About Frances Howard (Fitzroy-Scudamore), Duchess of Norfolk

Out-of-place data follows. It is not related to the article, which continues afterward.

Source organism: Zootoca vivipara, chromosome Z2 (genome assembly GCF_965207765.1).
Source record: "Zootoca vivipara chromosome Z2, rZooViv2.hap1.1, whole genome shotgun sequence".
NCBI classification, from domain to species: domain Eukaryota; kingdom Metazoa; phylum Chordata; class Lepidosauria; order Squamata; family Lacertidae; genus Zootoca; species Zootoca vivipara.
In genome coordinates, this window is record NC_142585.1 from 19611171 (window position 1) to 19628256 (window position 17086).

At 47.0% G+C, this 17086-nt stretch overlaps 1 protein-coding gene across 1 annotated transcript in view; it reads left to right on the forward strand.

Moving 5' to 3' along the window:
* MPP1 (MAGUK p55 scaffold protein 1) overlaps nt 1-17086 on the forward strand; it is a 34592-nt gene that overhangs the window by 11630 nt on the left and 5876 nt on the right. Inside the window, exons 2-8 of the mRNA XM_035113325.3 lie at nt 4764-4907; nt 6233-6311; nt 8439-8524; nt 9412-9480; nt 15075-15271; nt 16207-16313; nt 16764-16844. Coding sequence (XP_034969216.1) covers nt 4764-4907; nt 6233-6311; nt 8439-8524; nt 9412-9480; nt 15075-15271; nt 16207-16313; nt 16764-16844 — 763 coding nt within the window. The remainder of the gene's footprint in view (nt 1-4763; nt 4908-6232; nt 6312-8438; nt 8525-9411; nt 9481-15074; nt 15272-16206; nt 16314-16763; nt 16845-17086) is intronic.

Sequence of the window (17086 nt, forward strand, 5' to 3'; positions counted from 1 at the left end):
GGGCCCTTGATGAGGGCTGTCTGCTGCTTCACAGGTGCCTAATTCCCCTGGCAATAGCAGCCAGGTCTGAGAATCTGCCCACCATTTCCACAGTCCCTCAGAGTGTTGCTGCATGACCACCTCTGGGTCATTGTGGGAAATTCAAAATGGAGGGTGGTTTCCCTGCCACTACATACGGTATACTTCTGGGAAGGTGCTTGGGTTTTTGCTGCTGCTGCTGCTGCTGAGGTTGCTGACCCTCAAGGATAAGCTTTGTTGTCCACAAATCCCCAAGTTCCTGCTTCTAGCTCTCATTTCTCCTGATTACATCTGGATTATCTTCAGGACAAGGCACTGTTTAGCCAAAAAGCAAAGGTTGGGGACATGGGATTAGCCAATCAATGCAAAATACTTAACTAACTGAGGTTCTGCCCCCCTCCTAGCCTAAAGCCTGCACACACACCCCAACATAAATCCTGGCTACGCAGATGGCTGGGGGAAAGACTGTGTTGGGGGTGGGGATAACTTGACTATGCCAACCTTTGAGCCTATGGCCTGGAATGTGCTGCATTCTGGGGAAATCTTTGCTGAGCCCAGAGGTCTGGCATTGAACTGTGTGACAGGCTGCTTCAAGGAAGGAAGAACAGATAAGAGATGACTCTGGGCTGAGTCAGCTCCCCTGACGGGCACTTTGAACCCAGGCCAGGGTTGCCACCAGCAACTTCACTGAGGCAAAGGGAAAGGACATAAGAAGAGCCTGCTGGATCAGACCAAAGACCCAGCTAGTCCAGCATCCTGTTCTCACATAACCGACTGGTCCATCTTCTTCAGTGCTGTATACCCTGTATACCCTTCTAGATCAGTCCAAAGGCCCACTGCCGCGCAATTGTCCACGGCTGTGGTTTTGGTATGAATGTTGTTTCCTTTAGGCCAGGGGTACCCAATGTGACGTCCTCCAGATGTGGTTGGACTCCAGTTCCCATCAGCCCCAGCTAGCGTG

That daughter, Frances Fitzroy-Scudamore [married name Frances Howard, duchess of Norfolk] (1750–1820), inherited the Holme Lacy estates and married (as his second wife) Charles Howard, later eleventh duke of Norfolk (1746–1815), on 2 April 1771, but is said to have had a fit of hysterics on the church steps immediately after the ceremony and soon succumbed to progressive mental illness. George III repeatedly refused the duke's requests for an annulment; since Norfolk was known as the ‘Drunken Duke’, prone to debauchery and averse to soap, water, and new clothes, the marriage cannot have been much comfort for the duchess either, and the couple had no children. After the duke's death a complex series of chancery cases began for the inheritance of the Holme Lacy estate, estimated to be worth £30,000 a year. On the duchess's death, on 22 October 1820, the direct descendants of the first Lord Scudamore became extinct and the legal proceedings intensified. The vaults of Holme Lacy church were dug up in a vain search for evidence, and the final legal complications were not settled until May 1829 with the order that the estate should be divided among the descendants of the first viscount's eldest sister.